Stories where not just entertainment they were the history and identity of people but they were also the media of the time. You wanted to be remembered then you needed the bards to sing of you! Aethelflaed, her father Alfred the Great and her brother all knew how important stories could be.

We are lucky in that some of these stories still exist today - some even got written down in contemporary times ie more than a millennium ago! But even written stories struggle at being static and alter with the copying and in some cases purging of the words. Aethelflaed herself appears to have been purposefully written out of the Wessex or primary version of the Anglo-Saxon Chronicle - by her brother for fear that the stories of her would encourage her Kingdom of Mercia to see itself as always distinct from Wessex. But she appears in later stories - romanticised and even turned into a virgin - though potentially that is due to exact meanings of words changing through time.

It is thought that the poem Judith is based on her - and maybe even commissioned by her - it casts parallels of the virtuous biblical female and the Lady of Mercia. I need to investigate it more - here's the [Wikipedia page](Anglo-Saxon poem Judith). I am struggling to find copies or it but I have found this 7 hr etc... video of another poem called The Wanderer - this is the one I have been quoting (in translation) at my poetry afternoons in Waterstones in Gloucester.

Of course the fact that I am having to read out translations is another fascinating warren of knowledge for me to investigate - I was taught in school about Old and Middle English but I kind of forgot about it all except when Alaric starts quoting Chuarcer at me. Due to character develop for my puppet of Aethelflaed I am also investigating the language - I love how languages split and merge and change and how you can trace human interactions along the lines of dialects and word exchange. But that shall be another blog post or two - back to Anglo-Saxon Music.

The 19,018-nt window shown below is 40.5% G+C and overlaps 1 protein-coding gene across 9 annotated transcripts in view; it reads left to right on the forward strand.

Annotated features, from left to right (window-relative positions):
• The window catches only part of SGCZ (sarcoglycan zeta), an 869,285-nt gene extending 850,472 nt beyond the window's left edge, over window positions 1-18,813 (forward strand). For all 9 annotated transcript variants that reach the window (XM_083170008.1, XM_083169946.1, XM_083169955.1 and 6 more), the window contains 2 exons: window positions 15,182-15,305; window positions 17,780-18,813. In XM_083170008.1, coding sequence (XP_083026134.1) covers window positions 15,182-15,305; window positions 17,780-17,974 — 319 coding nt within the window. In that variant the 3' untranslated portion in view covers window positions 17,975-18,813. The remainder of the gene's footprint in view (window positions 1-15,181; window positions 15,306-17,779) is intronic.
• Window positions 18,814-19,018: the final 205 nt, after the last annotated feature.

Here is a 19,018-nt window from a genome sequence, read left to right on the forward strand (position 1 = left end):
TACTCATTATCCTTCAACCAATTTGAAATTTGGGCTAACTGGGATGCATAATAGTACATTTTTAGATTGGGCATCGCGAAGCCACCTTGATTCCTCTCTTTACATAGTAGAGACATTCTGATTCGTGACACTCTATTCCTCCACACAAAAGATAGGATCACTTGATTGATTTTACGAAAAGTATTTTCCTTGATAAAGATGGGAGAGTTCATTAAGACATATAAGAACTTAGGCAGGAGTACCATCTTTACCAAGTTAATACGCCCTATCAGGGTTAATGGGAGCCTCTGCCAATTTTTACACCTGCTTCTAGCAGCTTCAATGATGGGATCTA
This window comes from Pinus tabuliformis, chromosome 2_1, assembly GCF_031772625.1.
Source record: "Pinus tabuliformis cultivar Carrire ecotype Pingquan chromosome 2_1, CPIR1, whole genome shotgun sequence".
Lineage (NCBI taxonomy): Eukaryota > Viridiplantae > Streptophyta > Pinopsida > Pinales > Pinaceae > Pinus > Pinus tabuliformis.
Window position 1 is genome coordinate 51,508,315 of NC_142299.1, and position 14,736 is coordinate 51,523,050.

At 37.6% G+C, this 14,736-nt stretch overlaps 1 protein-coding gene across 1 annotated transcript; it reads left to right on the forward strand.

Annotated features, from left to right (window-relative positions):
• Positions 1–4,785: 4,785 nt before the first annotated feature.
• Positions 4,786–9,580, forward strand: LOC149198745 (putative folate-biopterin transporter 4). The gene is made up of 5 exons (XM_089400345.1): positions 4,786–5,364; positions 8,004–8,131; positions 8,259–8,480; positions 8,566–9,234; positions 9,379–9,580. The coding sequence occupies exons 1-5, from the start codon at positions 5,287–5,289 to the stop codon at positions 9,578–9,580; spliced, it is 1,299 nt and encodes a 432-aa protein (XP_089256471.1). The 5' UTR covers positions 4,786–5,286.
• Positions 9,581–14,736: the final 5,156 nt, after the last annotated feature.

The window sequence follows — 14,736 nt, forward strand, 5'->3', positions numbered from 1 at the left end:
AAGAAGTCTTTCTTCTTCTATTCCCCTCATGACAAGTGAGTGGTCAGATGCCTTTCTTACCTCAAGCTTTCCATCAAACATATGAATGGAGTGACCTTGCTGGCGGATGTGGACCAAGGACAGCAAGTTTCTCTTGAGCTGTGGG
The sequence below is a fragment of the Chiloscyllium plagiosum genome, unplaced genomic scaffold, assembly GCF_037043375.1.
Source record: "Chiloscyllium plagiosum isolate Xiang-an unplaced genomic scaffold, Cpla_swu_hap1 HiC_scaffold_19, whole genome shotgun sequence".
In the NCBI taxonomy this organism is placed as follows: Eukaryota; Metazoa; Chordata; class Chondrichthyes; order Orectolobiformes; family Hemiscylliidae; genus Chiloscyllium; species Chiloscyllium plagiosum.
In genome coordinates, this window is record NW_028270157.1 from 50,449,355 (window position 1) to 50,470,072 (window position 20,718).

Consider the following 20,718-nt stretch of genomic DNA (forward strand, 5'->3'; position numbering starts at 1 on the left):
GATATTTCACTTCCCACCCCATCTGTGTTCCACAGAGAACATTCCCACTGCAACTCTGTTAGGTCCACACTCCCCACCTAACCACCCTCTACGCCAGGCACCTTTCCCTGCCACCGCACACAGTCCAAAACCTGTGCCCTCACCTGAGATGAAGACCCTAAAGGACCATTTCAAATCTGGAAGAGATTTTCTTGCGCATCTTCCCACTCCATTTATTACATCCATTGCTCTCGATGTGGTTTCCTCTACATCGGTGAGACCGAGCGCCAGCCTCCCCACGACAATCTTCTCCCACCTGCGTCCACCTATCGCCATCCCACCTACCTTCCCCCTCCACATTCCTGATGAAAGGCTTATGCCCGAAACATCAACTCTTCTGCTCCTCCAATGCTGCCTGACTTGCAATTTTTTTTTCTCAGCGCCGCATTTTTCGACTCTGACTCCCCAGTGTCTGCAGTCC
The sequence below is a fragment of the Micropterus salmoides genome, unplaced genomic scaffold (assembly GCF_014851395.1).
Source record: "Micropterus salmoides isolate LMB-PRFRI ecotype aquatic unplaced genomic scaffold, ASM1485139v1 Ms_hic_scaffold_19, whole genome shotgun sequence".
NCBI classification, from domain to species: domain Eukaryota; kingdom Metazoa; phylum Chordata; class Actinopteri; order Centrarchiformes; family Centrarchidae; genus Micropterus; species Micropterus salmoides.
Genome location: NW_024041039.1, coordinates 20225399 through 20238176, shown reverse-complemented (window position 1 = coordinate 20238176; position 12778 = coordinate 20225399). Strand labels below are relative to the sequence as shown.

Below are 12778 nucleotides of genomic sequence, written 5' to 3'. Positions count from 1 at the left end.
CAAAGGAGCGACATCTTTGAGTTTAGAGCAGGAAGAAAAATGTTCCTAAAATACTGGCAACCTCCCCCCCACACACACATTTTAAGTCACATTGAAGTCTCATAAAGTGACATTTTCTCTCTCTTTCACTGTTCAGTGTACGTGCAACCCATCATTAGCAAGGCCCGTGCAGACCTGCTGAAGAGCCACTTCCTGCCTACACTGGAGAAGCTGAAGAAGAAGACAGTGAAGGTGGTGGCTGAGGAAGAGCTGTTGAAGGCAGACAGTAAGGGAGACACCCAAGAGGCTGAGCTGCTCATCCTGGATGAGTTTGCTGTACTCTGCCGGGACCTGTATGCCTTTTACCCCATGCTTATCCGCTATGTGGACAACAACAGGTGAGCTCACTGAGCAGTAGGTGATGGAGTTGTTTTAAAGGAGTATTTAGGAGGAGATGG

Youtube is filled with some brilliant pieces.

Anglo-Saxon poem "Deor" with Lyre

One of the reasons I have got myself a lyre is because they appear in the art works of Anglo-Saxon England and remnants have been found both in Britain on in Europe, culturally the Anglo-Saxons where from northern Europe including what is now Germany and those pesky Vikings they were fighting, they had once been themselves. So you can through Danes into the mix not to mention the "Celtic" and Britons who were lurking around since before Roman times, we always tend to think of history in simple A to B narratives but it very much isn't and there are influences from all over the place. The lyre itself is a very ancient instrument and may well have come to Europe from the Middle East - as in the harp that David plays in the bible.

But the lyre is not the only instrument that the Anglo-Saxons used - drums and flutes are featured in their artworks - I simply do not have the budget to explore these other instruments at the moment but it is on the to-do list. It is thought that they would often have been played in conjunction with each other - here is an example.